A qualitative study based on interviews with 16 terminally ill older adults with a high level of quality of life and their caregivers was conducted to examine the meaning of psychosocial and spiritual well-being during the final months and the process to attain it. Six primary contributing components to their psychosocial and spiritual well-being were identified: (1) a sense that life has been complete and fulfilling, (2) a comforting physical environment, (3) meaningful relationships, (4) pursuing activities of interest, (5) spiritual transcendence, and (6) hopes for the future. The findings highlight different ways that these elders grounded their resiliency: confrontation with mortality, relationships with others, environmental resources, creation of life narratives, balanced perspectives of their illnesses, and spirituality. The author urges the profession to envision social work with terminally ill older adults beyond a viewpoint of coping and adaptation. Implications link the re-conceptualization of quality of life and identified areas of resiliency.


Complexity of Decision-Making in a Nursing Home: The Impact of Advance Directives on End-of-Life Care
Osman, H. & Becker, M. A. (2003). Journal of Gerontological Social Work, 42 (1), 27.
Since the Patient Self-Determination Act became law in 1991, nursing homes routinely address advance directives with all residents. This study investigated the implementation of end-of-life care wishes of residents in one nursing home in Florida . Data were collected from the medical records of residents who died in the facility (n = 75) in one year. Two-thirds of the residents had either completed a living will or designated a health care decision-maker, and 90.7 percent of the residents had do-not-resuscitate orders. Findings suggest that in 94 percent of the cases advance directives were followed, and that professional social work activities contributed to the high rate of compliance.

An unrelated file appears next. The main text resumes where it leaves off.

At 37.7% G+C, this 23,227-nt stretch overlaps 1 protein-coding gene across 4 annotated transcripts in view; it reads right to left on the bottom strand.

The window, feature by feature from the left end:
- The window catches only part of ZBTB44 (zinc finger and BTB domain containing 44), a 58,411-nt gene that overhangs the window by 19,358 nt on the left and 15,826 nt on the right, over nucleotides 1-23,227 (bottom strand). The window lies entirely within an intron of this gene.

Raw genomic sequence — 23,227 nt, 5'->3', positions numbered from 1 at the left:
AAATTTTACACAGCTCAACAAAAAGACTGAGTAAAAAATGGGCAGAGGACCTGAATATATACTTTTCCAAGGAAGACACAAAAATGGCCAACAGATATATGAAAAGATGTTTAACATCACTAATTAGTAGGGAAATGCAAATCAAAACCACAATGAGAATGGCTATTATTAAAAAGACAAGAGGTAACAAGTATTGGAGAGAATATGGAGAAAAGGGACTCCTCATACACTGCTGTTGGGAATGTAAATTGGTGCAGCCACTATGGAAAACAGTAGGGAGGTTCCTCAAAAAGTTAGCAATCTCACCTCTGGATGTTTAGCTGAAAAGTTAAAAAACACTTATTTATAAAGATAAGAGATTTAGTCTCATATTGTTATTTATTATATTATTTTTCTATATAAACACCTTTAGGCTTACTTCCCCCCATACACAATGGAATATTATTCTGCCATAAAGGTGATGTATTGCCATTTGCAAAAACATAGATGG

Non-denominational – Spirituality, Bereavement & Grief Care

This resource has been developed using information from the 2014 RCN End of Life care survey which showed that staff wanted more education and information around caring for people at the end of life. In addition the resource was informed by an independent review of evidence relating to nutrition and hydration at the end of life and expert opinion. The same issues relating to poor care at the end of life were also identified in the recent Parliamentary and Health Service Ombudsman report, Dying without dignity (2015).

Spirituality, Bereavement & Grief Care

Within End of Life care there are few areas that are as medically, ethically, and culturally complex as providing hydration and nutrition to a patient.

Chaplain Harold and Commentary on Suffering, Bereavement, and Grief.

End of life care is support for people who are approaching death. It helps them to live as well as possible until they die, and to die with dignity. It also includes support for their family or carers.

Evolution of medical ethics in resuscitation and end of life

Every year more than half a million people die in the United Kingdom, and most of these deaths occur in hospitals. While some deaths occur suddenly, the majority of deaths occur after a period of chronic illness. During this time people often require ongoing care which may include end of life care.